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Mary Rose O'Donnell


Alice C. Bateman


Love Under Fire, The War Brides

I hear a disturbance outside my door

Outside the door of my heart

I hear a disturbance outside the door

A knocking, a spreading apart


A feel a disturbance inside my soul

A restlessness brought on by you

To fulfill a deep need to nurture your seed

And build us a child, made of you


Oh, my Theo, I miss you so much tonight. I yearn for you, I long for you. I looked for you in the Ether and could not find you there, so I looked into the mirror, but you face was again turned away. It has been such a lonely, long and difficult kind of day.


Oh my Darling, how I miss you

How I long for one sweet touch

Of my fingers on your soft sweet lips

Oh, I love you, oh so much


And tonight while you're away from me

And not here in my arms

I pray to God in Heaven

That He keeps you safe from harm


That there'll never be a bullet

That bears your sacred name

That there'll never live one person

That means to cause you pain


That there'll never be a candle

That won't propel its light

To slowly draw you homeward

In deepest darkest night


I Love You, my Beloved

More and more and more

I Love You, my Beloved

You are welcome at my door


One half of me pours my heart out in love and longing for my Theo, while another part mocks me for being so selfish as to be caught up in my own personal world while there is so much at stake in the larger one.

Each moment during my indescribable days, when I catch myself daydreaming about my Theo, I give myself a mental kick, reminding myself to take care of the immediate needs of the young men all suffering and dying around me.

I have heard a few objections because I am going to marry a man whose skin happens to be a little darker than my own. But right now I am very glad of this, because there are very few dark-skinned men in the Allied Forces, so my heart has only stopped beating completely once. Today, when I saw a dark hand lying on top of the blanket on one of the incoming stretchers. The face was completely covered with a bloody bandage, and I was paralysed by fear for minutes. Finally, the Corporal from Records called out the name from the poor boy's dog tags.


I thought I would die right then. When my heart started beating again, it did so with an incredible pounding.


For those long moments of paralysis my brain kept saying "I couldn't find him in the mirror, because he's dead, I can't find him in the mirror, because he's dead." When my heart rushed back into my body, I began shaking uncontrollably, head to toe. My legs collapsed, and someone placed me on a nearby chair. Sandy said later that I turned entirely white, with only two bright spots of colour high on my cheeks.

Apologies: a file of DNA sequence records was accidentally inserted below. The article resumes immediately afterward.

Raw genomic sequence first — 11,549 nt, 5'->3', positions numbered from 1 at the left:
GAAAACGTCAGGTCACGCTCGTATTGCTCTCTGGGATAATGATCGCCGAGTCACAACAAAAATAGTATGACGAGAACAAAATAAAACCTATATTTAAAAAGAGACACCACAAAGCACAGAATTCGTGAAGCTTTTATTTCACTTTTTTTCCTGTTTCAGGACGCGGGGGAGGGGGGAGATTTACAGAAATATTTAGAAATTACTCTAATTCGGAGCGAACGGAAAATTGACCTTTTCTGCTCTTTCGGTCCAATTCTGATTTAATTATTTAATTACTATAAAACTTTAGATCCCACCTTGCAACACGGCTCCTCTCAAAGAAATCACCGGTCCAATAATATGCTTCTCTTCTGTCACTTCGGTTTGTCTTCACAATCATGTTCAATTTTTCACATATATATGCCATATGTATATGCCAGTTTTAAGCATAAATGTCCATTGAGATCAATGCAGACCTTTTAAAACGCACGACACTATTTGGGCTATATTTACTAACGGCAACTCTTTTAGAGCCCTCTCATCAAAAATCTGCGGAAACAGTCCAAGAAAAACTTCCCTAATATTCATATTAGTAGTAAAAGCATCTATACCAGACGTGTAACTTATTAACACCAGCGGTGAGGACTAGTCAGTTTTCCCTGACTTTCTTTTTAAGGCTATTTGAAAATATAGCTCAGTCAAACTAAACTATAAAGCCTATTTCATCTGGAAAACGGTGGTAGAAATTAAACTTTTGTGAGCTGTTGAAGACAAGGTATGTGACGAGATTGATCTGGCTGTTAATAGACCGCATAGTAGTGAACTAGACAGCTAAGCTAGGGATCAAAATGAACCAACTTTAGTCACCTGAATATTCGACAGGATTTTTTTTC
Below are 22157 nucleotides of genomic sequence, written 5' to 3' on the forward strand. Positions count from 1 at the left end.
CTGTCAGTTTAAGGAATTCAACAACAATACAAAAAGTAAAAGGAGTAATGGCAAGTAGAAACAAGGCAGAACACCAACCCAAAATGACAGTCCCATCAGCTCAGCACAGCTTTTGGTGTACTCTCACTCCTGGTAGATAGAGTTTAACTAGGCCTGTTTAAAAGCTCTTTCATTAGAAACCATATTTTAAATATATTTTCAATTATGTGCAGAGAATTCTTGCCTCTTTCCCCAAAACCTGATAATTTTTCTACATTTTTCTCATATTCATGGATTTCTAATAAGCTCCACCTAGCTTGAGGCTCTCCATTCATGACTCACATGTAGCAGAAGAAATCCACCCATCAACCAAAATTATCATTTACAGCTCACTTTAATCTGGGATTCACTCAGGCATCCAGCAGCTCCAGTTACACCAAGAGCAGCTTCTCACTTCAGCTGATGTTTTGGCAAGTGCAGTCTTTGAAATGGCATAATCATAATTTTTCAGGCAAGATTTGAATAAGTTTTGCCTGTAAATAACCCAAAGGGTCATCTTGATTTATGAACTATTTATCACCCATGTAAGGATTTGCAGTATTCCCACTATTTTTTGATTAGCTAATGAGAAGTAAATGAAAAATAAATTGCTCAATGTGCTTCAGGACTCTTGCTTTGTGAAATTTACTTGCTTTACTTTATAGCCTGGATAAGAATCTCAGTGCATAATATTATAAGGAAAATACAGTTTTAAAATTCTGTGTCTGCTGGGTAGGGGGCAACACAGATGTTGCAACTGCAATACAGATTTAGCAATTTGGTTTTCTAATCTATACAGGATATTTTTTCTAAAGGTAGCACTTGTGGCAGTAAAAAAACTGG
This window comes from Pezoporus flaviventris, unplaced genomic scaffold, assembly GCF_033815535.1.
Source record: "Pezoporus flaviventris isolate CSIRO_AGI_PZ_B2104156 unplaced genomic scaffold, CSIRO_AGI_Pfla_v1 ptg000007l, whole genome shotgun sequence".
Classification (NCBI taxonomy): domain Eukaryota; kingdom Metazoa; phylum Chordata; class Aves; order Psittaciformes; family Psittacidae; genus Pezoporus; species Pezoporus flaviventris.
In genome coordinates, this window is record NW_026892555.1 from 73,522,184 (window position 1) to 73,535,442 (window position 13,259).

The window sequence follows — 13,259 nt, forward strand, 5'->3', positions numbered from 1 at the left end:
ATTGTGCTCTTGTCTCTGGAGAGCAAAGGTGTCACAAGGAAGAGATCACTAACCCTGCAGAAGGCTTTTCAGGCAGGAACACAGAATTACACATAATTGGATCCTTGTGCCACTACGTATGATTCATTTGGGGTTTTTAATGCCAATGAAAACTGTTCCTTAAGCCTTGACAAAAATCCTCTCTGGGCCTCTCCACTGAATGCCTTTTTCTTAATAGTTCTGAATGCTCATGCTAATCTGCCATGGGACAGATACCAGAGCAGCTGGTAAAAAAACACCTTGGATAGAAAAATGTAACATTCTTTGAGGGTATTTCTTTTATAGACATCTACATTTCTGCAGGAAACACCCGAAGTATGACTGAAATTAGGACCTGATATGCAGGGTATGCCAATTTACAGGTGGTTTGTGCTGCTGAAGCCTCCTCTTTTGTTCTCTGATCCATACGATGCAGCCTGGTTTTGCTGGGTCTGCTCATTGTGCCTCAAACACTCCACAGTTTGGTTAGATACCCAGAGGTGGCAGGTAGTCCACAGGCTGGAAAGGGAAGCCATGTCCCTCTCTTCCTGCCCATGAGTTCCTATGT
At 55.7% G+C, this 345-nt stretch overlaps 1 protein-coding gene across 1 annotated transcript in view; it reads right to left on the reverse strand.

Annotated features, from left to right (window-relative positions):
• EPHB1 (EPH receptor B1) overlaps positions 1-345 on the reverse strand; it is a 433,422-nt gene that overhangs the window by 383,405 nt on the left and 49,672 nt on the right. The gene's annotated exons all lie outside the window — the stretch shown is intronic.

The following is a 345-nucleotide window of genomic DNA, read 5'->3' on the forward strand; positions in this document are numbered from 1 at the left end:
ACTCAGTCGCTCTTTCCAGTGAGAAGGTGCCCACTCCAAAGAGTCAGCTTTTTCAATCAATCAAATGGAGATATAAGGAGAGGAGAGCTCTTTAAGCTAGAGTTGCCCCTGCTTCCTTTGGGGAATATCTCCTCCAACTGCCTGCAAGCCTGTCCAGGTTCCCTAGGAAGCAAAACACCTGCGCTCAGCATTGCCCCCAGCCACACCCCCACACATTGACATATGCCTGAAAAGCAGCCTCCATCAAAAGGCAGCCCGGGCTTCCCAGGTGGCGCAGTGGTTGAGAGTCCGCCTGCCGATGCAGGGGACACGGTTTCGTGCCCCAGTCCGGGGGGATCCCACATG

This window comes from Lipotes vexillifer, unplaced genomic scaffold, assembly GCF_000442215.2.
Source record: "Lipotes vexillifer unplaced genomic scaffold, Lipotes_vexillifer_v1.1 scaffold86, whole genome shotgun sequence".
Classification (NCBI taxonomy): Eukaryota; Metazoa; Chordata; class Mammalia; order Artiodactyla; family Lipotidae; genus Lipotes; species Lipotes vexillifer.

This episode gave me so much more respect for the women working around me. It made me realize that they must live with this dread every moment, every day, terrified that the next man to come off the ship, dreadfully wounded, could be their own husband or sweetheart. I have no idea how they live with this horrible fear.

Why does the world do this? Why do we send our healthy young men off to war, with deadly weapons, and then wait to see which ones come home alive?

I have taken to smoking cigarettes, I've just lit one now. I liked the taste of them in Theo's mouth, the smell of the smoke around him. And I've always watched with envy the women who can casually sit down and expertly roll up a cigarette and inhale it. Some of the girls manage to get Canadian cigarettes and Sandy gave me four of those today. Excuse me, Diary, while I have a few puffs and then put this out. There's one thing this war and all the shortages has taught us all, and that is to conserve whatever we have.

I'm also finding that, number one, I have a good ear for languages, and number two, that I am beginning to sound different when I speak, to my own ears. It's not only the tone of my voice, which I like the sound of much better since being infused with this wondrous thing called Love, it is also the way I speak.

Being raised by an Irish father and a Scottish mother has given me, shall we say, an 'interesting' accent. And a mixture of the favourite sayings of my mother and father. For instance, if you want to insult or offend a person, use my own Mom's favourite, "You're an Ethiopian tumshey-headed ape." Now in our country, Scotland, a tumshey is a turnip, as we all know, and I don't know why I'm explaining a perfectly ordinary word to you either, Diary. I am growing a little tired.

But I feel Theo active and moving tonight, and so I am restless, my spirit far away, hovering anxiously over him, to thwart any harm that might attempt to befall him. I am even finding small snatches of Theo's lovely soft voice coming out of my own mouth. He truly is my Heart, my Soul. We are entwined, enmeshed, inseparable.

Oh, good, he is finally here with me now. I must put down my pen. I love the Ether Realm.

Chapter Five

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